You approach the door. In place of a security guard there is a sphinx. She asks you a riddle. You answer it correctly, but she pretends she cannot hear you.

The receptionist asks for your name. She asks for your client number. She asks for your most painful childhood memory. She asks for a sliver of your soul.

You wait. Your name will be called. Hours pass. Days. Years. When they call your name you no longer recognise it.

In the waiting area you see a man drinking a beer. You see a man drinking a can of Woodstock. You see a man drinking the blood of the damned. He has very clean fingernails.

A poster states “The only disability is a bad attitude”. A man using a wheelchair touches the poster. Immediately, he levitates out of his chair, then begins to glow with a pulsing, white light.

Your case worker asks if you are in a relationship. You start to say no. Before you can, you are suddenly in a relationship. You are the bride of an eldritch monstrosity whose name cannot be uttered by the human mouth.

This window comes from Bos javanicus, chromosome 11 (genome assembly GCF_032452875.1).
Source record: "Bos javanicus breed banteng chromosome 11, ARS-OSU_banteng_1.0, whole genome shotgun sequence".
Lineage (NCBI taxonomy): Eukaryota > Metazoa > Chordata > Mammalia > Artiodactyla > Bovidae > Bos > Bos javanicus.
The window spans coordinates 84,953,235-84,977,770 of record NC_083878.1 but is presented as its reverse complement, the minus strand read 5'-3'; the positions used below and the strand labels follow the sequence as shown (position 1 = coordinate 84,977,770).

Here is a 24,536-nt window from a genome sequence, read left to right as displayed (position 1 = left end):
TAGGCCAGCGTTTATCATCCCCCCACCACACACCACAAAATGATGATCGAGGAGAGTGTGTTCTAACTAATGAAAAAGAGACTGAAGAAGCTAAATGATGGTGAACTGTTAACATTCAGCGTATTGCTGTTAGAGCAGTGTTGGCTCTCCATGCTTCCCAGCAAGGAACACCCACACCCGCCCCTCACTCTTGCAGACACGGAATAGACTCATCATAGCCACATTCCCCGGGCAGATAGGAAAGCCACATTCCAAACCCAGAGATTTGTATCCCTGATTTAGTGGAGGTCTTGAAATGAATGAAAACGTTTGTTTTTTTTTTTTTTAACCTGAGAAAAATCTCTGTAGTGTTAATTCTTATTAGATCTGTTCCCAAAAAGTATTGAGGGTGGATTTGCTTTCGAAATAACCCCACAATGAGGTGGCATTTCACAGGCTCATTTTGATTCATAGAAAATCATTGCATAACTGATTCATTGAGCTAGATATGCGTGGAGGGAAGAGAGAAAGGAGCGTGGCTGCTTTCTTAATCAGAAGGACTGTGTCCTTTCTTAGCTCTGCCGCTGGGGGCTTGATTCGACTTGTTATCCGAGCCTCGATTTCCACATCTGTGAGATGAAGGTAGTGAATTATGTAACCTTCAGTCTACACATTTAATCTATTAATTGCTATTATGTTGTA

A bell rings. A column of flame erupts and engulfs the person next to you. The staff applaud in unison.

You sign a form stating you understand your rights. You sign a form stating you understand your responsibilities. You sign a form stating you understand how the universe will destroy itself. And then you do understand. You begin to scream.

Taken with kind permission from the new collection Hiwa: Contemporary Māori Short Stories, edited by Paula Morris, with consulting editor Darryn Joseph (Auckland University Press, $45), available in bookstores nationwide. ReadingRoom is running three stories from this excellent anthology. Next week: “Isn’t It” by Paula Morris.

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